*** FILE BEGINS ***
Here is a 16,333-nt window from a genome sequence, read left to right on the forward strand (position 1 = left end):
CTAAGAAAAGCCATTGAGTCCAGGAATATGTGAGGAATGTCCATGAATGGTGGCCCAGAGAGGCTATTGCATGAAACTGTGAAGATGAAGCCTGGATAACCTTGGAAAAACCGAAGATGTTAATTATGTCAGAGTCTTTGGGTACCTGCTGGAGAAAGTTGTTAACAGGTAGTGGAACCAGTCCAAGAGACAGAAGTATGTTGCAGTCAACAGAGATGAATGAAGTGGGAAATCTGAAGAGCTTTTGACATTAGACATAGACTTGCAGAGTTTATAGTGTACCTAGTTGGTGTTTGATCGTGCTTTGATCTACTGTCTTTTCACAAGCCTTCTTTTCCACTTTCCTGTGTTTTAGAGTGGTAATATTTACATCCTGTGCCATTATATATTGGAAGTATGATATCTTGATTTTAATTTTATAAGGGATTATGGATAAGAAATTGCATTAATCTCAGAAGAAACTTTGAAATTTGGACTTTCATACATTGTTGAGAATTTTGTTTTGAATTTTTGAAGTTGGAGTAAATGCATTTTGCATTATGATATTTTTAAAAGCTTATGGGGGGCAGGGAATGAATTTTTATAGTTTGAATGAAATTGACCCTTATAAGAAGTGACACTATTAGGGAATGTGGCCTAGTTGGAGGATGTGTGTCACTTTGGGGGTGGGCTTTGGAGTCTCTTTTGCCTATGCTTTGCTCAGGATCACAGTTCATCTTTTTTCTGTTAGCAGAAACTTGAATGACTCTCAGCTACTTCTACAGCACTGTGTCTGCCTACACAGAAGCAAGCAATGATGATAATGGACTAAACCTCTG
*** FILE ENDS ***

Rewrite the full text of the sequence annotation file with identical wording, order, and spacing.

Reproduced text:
Here is a 16,333-nt window from a genome sequence, read left to right on the forward strand (position 1 = left end):
CTAAGAAAAGCCATTGAGTCCAGGAATATGTGAGGAATGTCCATGAATGGTGGCCCAGAGAGGCTATTGCATGAAACTGTGAAGATGAAGCCTGGATAACCTTGGAAAAACCGAAGATGTTAATTATGTCAGAGTCTTTGGGTACCTGCTGGAGAAAGTTGTTAACAGGTAGTGGAACCAGTCCAAGAGACAGAAGTATGTTGCAGTCAACAGAGATGAATGAAGTGGGAAATCTGAAGAGCTTTTGACATTAGACATAGACTTGCAGAGTTTATAGTGTACCTAGTTGGTGTTTGATCGTGCTTTGATCTACTGTCTTTTCACAAGCCTTCTTTTCCACTTTCCTGTGTTTTAGAGTGGTAATATTTACATCCTGTGCCATTATATATTGGAAGTATGATATCTTGATTTTAATTTTATAAGGGATTATGGATAAGAAATTGCATTAATCTCAGAAGAAACTTTGAAATTTGGACTTTCATACATTGTTGAGAATTTTGTTTTGAATTTTTGAAGTTGGAGTAAATGCATTTTGCATTATGATATTTTTAAAAGCTTATGGGGGGCAGGGAATGAATTTTTATAGTTTGAATGAAATTGACCCTTATAAGAAGTGACACTATTAGGGAATGTGGCCTAGTTGGAGGATGTGTGTCACTTTGGGGGTGGGCTTTGGAGTCTCTTTTGCCTATGCTTTGCTCAGGATCACAGTTCATCTTTTTTCTGTTAGCAGAAACTTGAATGACTCTCAGCTACTTCTACAGCACTGTGTCTGCCTACACAGAAGCAAGCAATGATGATAATGGACTAAACCTCTG